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• High energy level
• High exercise needs
• Very playful
• Very affectionate
• Friendly towards other dogs
• Very friendly around other pets
• Shy around strangers
• Difficult to train
• Great watchdogs
• Very protective
• High grooming requirements
• Low tolerance to heat
• High tolerance to cold
The Polish Lowland Sheepdog is a long-coated shaggy dog breed and has the look that makes every child want to hug him. He’s generally good with children, but can be wary of strangers and may be somewhat resistant until comfortable with a new person.
Don’t let his adorable face fool you, he can be quite serious, and has no problem holding his own when challenged by another dog. He may be a medium sized breed, but he is very agile, muscular and strong, qualities that are necessary for herding and controlling livestock.
The Polish Lowland Sheepdog likes to bark, and they are extremely lively, but they also have a very affectionate side, and their loyalty is just one of their characteristics that make them good companions.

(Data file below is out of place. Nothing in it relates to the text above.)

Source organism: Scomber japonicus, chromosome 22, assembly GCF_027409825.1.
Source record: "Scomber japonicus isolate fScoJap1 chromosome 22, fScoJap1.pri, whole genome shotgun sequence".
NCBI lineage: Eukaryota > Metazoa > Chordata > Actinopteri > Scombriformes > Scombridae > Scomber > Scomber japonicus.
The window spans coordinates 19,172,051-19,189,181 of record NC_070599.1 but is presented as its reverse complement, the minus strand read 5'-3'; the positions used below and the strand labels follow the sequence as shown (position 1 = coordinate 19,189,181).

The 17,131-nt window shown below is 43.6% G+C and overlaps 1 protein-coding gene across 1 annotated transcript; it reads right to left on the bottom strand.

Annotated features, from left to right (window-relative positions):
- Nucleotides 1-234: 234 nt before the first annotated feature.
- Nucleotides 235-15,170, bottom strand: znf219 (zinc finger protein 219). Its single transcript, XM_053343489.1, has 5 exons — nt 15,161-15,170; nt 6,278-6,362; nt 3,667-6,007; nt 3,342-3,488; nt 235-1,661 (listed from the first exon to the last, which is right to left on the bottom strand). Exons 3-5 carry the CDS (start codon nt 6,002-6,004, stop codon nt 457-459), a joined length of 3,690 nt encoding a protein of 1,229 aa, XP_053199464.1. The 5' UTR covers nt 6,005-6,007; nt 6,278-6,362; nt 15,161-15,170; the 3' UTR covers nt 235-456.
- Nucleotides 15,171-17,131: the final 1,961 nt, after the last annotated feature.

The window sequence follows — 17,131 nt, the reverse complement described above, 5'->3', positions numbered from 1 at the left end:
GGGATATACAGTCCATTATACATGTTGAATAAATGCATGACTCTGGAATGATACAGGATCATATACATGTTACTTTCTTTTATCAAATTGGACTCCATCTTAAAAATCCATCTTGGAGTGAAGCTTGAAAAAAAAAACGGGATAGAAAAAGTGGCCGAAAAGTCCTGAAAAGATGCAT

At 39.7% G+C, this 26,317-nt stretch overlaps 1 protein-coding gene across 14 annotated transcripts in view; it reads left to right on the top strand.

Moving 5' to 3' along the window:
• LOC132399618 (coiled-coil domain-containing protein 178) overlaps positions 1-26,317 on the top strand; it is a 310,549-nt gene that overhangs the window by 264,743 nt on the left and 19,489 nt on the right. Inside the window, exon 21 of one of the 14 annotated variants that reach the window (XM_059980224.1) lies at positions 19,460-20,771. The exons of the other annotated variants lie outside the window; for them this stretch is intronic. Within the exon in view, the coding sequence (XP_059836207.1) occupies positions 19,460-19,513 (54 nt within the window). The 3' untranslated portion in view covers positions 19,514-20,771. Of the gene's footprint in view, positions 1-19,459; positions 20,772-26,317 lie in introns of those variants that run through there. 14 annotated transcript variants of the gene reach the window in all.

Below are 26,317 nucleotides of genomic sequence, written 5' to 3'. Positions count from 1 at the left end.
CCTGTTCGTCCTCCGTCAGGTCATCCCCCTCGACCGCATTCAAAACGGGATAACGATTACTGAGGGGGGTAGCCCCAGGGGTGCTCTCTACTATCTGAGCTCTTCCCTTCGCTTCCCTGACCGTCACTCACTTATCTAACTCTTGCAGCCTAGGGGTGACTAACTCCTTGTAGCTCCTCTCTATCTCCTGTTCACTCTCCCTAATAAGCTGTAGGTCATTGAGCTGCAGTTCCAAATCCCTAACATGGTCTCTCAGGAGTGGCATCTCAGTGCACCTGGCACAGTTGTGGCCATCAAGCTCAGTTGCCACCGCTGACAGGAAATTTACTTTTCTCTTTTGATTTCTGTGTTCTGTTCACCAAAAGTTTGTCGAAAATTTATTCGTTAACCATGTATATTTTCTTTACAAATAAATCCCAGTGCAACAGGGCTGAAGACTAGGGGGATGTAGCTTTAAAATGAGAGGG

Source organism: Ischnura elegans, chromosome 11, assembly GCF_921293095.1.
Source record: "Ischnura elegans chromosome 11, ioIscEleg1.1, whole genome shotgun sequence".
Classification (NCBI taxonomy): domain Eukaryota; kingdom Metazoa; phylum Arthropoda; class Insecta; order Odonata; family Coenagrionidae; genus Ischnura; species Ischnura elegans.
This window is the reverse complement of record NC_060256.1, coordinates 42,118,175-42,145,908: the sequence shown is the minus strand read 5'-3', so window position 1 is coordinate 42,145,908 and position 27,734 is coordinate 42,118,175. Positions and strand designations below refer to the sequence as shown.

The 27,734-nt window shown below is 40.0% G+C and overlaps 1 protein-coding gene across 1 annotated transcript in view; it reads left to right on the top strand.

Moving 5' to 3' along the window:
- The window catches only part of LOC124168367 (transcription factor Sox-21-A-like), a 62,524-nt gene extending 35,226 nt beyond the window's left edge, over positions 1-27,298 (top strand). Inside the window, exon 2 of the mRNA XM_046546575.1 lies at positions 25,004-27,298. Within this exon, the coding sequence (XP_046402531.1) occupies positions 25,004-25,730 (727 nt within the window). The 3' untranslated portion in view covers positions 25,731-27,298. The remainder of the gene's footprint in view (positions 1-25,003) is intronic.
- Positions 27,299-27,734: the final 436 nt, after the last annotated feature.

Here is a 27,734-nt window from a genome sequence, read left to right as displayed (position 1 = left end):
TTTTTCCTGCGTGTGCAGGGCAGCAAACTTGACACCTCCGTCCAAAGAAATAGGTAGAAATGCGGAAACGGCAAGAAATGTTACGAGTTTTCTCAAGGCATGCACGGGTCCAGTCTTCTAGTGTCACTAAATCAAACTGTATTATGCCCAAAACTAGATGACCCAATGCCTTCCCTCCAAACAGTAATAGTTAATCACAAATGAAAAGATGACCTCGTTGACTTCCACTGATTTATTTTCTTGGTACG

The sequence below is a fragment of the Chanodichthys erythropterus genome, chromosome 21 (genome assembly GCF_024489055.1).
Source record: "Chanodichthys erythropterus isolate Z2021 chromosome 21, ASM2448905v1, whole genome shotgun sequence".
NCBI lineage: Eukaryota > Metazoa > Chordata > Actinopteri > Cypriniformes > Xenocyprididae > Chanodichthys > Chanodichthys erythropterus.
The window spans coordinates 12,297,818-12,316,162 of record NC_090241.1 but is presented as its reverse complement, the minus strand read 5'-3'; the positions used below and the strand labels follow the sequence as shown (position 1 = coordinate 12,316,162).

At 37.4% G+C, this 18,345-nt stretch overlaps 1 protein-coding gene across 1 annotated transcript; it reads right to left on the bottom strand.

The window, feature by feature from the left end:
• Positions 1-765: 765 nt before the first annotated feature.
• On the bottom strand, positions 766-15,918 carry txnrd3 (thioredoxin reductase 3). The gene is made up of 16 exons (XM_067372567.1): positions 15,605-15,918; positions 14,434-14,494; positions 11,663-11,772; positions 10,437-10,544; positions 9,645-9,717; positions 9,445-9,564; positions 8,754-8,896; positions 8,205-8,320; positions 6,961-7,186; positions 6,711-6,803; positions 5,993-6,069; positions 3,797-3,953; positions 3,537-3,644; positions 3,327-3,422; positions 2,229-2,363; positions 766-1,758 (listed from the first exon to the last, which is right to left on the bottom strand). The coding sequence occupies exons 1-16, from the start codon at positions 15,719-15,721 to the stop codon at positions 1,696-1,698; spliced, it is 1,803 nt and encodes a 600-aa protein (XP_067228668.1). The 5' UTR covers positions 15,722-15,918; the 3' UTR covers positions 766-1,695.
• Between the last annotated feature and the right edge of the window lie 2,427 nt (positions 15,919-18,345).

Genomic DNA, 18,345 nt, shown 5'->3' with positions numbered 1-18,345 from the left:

His coat gives him good protection against the elements, but he prefers to be outdoors only when playing or working. He likes to be as much a part of life indoors as out.
The Polish Lowland sheepdog is a working dog by nature, and is happiest when he has a task to do. He thrives on herding and exercising his agility, as well as keeping his mind and body both active. He won’t be happy being confined, and will be more content when he can enjoy life indoors and out.
Be sure to brush his coat every few days to keep it healthy and free of matting and tangles.
The Polish Lowland Sheepdog is generally referred to as PON (PolskiOwczarekNizinny) in most parts of the world. It’s thought that this dog may have originated from the Tibetan Terrier in Asia, taking the role of helping shepherds herd sheep. Their size did not scare sheep which made them perfect herders, and they were a popular breed until purebreds became the latest craze.
The PON quickly became a favorite on large estates and were finally shown at a dog and poultry show in 1924 in Warsaw. The registry of the PON was put on hold when Germany invaded Poland. After World War II there were only about 150 of these dogs left, but avid PON fans helped to rebuild the breed’s numbers.
Popularity grew around the world until they were recognized and admitted to the AKC in 2001.